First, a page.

What harm is there if thy clothes become tattered and stained? Meet him and stand by him in toil and in sweat of thy brow. Another poem I know thee as my God and stand apart is also insightful. I know thee as my God and stand apart -I do not know thee as my own and come closer. I know thee as my father and bow before thy feet -I do not grasp thy hand as my friend's. I stand not where thou comest down and ownest thyself as mine, there to clasp thee to my heart and take thee as my comrade. Thou art the Brother amongst my brothers, but I heed them not, I divide not my earnings with them, thus sharing my all with thee. In pleasure and in pain I stand not by the side of men, and thus stand by thee. I shrink to give up my life, and thus do not plunge into the great waters of life. Mahatma Gandhi states, I am endeavouring to see God through service of humanity, for I know that God is neither in heaven, nor down below, but in every one. To me God is Truth and Love; God is ethics and morality; God is fearlessness. God is the source of Light and Life and yet He is above and beyond all these. God is conscience. He is even the atheism of the atheist... He transcends speech and reason... He is a personal God to those who need His personal presence. He is embodied to those who need His touch. He is the purest essence. He simply is to those who have faith. He is all things to all men. He is in us and yet above and beyond us... Non-violence is a power which can be wielded equally by all children, young men and women or grown up people, provided they have a living faith in the God of Love and have therefore equal love for all mankind. When non-violence is accepted as the law of life it must pervade the whole being and not be applied to isolated acts. Ahimsa is a comprehensive principle. We are helpless mortals caught in the conflagration of himsa. The saying that life lives on life has a deep meaning in it. Man cannot for a moment live without consciously or unconsciously committing outward himsa. The very fact of his livingeating, drinking and moving about necessarily involves some himsa, destruction of life, be it ever so minute. A votary of ahimsa therefore remains true to his faith if the spring of all his actions is compassion, if he shuns to the best of his ability the destruction of the tiniest creature, tries to save it, and thus incessantly strives to be free from the deadly coil of himsa. He will be constantly growing in self-restraint and compassion, but he can never become entirely free from outward himsa. Gandhi`s ahimsa therefore applies to the whole of creation, not only to the humans. He also realizes how difficult it is in practice. 8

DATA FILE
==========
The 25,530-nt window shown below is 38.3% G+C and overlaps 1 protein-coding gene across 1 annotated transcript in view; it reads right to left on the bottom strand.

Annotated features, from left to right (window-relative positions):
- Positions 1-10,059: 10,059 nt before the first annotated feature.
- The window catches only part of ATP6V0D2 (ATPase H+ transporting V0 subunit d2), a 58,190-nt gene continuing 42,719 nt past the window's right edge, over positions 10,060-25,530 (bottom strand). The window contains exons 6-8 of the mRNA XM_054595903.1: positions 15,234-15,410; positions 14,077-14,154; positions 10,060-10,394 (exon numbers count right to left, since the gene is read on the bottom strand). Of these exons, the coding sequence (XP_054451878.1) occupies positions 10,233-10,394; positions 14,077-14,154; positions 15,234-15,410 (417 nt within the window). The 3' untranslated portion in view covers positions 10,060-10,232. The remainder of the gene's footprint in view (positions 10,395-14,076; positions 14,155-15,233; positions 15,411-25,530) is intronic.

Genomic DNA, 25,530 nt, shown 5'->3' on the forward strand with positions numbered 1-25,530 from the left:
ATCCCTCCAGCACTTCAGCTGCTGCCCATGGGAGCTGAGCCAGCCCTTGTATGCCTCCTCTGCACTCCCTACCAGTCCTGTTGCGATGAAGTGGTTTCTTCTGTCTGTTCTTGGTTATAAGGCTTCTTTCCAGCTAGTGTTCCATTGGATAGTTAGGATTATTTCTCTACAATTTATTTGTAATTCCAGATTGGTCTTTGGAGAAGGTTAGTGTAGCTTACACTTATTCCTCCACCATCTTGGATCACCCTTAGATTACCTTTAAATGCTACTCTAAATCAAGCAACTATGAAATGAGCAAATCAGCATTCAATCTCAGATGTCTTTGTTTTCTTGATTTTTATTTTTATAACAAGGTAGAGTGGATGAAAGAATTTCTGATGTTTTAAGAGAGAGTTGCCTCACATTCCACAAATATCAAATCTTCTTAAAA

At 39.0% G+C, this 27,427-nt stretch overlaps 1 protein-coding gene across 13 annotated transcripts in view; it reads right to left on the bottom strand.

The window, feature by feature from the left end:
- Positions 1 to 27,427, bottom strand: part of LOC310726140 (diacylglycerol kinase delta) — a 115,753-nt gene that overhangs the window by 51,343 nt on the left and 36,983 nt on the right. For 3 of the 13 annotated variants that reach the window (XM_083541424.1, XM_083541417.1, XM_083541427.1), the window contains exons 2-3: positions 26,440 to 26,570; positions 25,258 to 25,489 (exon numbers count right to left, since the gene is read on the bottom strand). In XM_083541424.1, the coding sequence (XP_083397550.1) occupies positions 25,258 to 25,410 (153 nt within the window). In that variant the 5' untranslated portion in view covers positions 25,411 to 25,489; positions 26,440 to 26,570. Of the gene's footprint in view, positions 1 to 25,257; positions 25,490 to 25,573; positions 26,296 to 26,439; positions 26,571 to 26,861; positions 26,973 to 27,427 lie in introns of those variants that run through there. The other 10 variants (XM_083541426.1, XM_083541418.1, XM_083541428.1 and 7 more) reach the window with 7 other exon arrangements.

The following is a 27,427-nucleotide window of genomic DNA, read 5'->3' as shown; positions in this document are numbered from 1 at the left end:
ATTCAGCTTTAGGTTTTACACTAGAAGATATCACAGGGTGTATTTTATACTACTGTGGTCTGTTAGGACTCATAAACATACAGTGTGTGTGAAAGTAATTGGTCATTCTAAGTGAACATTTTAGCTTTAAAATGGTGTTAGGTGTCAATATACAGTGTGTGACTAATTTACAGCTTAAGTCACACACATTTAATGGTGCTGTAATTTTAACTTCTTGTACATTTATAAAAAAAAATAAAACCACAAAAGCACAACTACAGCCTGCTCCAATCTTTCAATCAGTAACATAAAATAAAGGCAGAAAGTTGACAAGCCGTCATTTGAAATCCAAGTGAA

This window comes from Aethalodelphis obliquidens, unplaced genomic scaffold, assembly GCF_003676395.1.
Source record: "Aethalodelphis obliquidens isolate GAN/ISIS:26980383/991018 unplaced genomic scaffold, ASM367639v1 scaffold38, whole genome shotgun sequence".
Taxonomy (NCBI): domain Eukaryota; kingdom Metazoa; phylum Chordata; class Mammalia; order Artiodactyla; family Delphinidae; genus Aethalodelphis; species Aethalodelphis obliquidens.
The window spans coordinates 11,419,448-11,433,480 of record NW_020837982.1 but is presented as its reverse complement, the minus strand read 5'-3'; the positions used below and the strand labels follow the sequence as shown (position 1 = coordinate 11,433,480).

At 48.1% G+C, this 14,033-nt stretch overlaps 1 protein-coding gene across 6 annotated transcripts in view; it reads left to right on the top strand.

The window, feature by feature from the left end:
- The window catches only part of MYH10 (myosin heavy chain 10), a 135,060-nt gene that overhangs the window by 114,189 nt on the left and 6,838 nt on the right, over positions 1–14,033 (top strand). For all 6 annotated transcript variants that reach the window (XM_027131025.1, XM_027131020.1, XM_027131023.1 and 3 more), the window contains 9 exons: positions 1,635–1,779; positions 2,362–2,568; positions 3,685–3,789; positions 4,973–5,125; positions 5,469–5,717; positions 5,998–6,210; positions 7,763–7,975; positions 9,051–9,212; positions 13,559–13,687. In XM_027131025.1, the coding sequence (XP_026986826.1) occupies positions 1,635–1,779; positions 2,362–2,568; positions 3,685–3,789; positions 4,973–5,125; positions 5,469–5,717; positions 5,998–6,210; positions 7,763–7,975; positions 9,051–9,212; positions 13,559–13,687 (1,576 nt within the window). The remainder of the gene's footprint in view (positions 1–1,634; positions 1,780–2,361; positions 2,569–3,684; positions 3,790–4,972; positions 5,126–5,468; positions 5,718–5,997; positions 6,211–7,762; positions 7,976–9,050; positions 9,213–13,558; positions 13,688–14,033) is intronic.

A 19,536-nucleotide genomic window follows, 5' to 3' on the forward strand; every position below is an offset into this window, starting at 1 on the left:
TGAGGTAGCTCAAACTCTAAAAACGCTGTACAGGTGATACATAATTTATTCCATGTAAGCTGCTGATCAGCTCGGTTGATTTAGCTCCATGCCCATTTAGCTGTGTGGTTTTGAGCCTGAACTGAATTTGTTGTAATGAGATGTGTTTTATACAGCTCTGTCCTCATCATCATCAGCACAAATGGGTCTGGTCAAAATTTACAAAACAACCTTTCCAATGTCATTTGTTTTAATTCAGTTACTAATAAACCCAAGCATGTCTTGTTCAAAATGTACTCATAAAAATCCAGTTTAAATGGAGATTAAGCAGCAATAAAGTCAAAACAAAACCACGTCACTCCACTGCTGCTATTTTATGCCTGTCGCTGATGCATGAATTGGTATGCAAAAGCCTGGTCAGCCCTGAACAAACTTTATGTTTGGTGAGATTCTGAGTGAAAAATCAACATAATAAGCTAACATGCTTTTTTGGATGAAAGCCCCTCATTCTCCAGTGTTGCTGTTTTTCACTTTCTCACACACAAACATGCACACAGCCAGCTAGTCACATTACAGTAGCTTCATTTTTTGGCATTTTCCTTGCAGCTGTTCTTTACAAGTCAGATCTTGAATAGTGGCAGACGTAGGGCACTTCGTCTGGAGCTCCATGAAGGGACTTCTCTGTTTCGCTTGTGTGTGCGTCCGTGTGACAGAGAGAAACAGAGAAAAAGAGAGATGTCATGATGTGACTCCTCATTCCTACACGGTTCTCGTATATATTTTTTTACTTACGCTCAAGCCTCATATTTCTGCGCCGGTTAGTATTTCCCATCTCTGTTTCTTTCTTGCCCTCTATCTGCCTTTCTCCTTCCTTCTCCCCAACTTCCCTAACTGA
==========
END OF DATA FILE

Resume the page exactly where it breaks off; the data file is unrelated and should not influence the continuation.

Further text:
4.6 THE ADVAITA: AN ALTERNATE PERSPECTIVE Going through these texts discussed above we can see a consistent vision of an Absolute that is transcendent, but also immanent. As immanent it can serve as the foundation for cosmic community. Creationism, wrongly understood, has led to the secularization of the cosmos. The world is perceived as material and mechanical. It becomes an object which the humans can dominate and exploit. Among the humans themselves individualism becomes the norm. Combined with unbridled consumerism, it leads to competition and conflict over scarce resources (Amaladoss 2003). The root of such conflicts is the absence of relationship and community. The ideology of liberal capitalism idolizes the individual, who instrumentalizes the others and creation for his/her own benefit. It is in this context that the advaitic vision provides an alternative way of looking at others and the cosmos. While the advaita of Ramanuja, seeing the world as the body of God, underlines the mutual interdependence of all things and their dependent relationship on God, the advaita of Sankara is considered by many (foreign and Indian scholars) as monistic reducing the world to maya or illusion. But other scholars have pointed out that illusion itself is phenomenal and only points to the relative reality of the world when compared to the absolute reality of the Absolute. The Nirguna Brahman (without qualities) manifests itself in Saguna Brahman (with qualities). These are two dimensions of the same Brahman, the latter rooted in the former. The many devotional hymns of Sankara show how he treasured his relationship with the Absolute, even if it be one-sided. Professor Amaladoss (2003) suggests that such an advaitic vision is an answer to the problem of the One and the Many. The monists affirm the One and deny the many as illusory. The pluralists, like the Jains in India, affirm the Many and deny the One. The advaita suggests a middle way seeing the One in the Many. The many are different manifestations of the One. The many are limited by the mediating elements. They are also different from each other. But all of them are dependent on the One in being. It is like an artist expressing himself/herself in a plurality of products, all seeking to express the same basic idea. It is the artist who gives meaning to these different products. But these products have an existence of their own, though they are dependent on the creative artist. This is only an analogy since the many do not stand on their own but are dependent on the One for their very being. This oneness in being generates a sense of community which is more basic than the diversity in manifestation. An awareness of this community can obviate competition and conflict at the level of the many. Check Your Progress I Note: Use the space provided for your answers. 1) What is the Adaitic understanding of reality. ---------------------------------------------------------------------------------------------------------------------------------------------------------------------------------------------------------------------------------------------------------------------------------------------------------- 9